An Aging Poet Explains by David Southward
The problem is that people are like trees.
Although they think and speak and walk around,
they’re growths of buried systems no one sees—
whose roots, like an inverted broccoli crown,
anchor them to the soils of home and school.
While summer wraps their limbs in gathered light,
this hidden half digests a springtime pain
that hardens them, with long-forgotten rain.
The next time someone rankles you? Don’t fight:
picture them standing mirrored by a pool,
such that the branching of their inborn fire
appears as this root self, grown upside down—
and watch the seasoned bully, cheat, or liar
become a child trying not to drown.
David Southward grew up in southwest Florida and earned degrees in English from Northwestern and Yale Universities. In 1998 he joined the Honors College at the University of Wisconsin-Milwaukee, where he is currently Senior Lecturer. Through introductory courses in literature, film, and comics, as well as advanced courses in poetry and aesthetics, David shares his passion for the arts in all their variety. His first chapbook, Apocrypha, was published by Wipf & Stock in 2018, and his collection Bachelor’s Buttons appeared from Kelsay Books in 2020. Other poems have appeared or are forthcoming in Able Muse, Light, The Lyric, Measure, and THINK. David is a two-time winner of the Lorine Niedecker Prize from the Council for Wisconsin Writers (2016 judged by Tyehimba Jess; 2019 judged by Leslie Monsour) and the Muse Prize from the Wisconsin Fellowship of Poets (2017 judged by Mark Doty). In 2019 his poem “Mary’s Visit” was chosen by Bruce Bennett from 978 entries for the $1,000 Frost Farm Prize for Metrical Poetry. David resides in Milwaukee with his husband, Geoff.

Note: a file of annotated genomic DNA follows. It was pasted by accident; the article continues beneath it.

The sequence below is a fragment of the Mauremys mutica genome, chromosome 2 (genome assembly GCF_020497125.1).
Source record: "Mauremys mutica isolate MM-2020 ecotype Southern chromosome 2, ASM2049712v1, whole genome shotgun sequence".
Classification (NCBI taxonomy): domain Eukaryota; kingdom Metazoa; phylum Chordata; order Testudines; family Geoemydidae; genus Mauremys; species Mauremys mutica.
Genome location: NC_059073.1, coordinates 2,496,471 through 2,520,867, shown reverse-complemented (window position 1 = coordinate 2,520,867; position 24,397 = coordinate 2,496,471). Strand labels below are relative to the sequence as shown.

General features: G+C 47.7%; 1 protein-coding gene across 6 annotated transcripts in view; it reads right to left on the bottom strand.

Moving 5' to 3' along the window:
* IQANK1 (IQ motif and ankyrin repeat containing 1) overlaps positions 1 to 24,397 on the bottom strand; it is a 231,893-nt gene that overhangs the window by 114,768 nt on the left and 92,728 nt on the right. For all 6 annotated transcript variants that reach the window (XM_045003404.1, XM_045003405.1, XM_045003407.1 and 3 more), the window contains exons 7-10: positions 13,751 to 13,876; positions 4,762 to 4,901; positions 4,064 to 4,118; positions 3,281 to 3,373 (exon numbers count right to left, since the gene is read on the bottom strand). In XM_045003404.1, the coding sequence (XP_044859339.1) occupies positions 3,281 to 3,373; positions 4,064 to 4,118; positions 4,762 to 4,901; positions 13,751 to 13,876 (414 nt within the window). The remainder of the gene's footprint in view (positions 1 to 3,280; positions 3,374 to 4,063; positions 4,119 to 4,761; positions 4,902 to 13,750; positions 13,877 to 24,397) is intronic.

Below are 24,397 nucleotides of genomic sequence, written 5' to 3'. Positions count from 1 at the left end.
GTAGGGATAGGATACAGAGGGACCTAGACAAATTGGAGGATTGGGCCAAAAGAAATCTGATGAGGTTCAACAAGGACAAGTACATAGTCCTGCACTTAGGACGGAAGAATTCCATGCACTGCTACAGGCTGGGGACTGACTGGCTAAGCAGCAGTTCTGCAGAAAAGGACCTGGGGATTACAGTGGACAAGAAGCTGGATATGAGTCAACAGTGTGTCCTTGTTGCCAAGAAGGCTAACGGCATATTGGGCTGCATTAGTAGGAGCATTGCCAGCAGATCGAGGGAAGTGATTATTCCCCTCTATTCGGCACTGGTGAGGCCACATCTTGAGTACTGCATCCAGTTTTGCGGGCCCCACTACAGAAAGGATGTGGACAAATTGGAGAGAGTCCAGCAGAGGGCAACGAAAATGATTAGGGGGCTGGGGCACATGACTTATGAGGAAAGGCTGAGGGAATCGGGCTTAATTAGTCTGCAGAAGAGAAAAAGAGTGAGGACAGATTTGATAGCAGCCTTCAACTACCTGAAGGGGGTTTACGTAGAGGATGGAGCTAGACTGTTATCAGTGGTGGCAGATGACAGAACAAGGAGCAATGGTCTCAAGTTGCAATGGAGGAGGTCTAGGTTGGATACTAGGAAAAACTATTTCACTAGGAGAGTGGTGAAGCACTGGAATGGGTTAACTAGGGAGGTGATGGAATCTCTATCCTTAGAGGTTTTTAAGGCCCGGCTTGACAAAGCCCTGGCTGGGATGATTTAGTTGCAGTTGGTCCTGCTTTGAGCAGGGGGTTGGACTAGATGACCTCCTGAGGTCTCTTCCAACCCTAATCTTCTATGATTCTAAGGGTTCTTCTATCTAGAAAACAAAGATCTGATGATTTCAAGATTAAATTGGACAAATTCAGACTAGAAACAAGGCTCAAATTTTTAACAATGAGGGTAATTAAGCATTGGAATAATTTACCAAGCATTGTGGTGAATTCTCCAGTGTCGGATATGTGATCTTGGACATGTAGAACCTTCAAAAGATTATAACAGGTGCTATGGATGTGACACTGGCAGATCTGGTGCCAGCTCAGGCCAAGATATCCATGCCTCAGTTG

Praise for the winning sonnet: Despite the generality of its themes, this wise and compassionate poem miraculously succeeds in making a case for empathy in a way that feels fresh. Although its bent is toward the didactic, it doesn’t feel preachy, using just enough gentle humor (“inverted broccoli crown”) to help its message go down easy. “While summer wraps their limbs in gathered light, / this hidden half digests a springtime pain” is a lovely pair of lines, elegantly transforming time into space, seasons into altitudes. In the last six lines, the poem’s central metaphor undergoes a dexterous expansion: because a tree’s roots cannot be seen, the poet recommends the mental exercise of picturing people as trees being reflected in a pool, the branches’ mirror images becoming stand-ins for the roots. This sets up the poem’s thunderclap of a last line, in which this water image, slyly introduced a few lines earlier, becomes the basis for an unexpectedly rich emotional payoff. Unostentatious, working with only the simplest tools, this sonnet succeeds through seasoned craft and solid construction in achieving a profoundness that feels honestly earned.
–Jenna Lê, Judge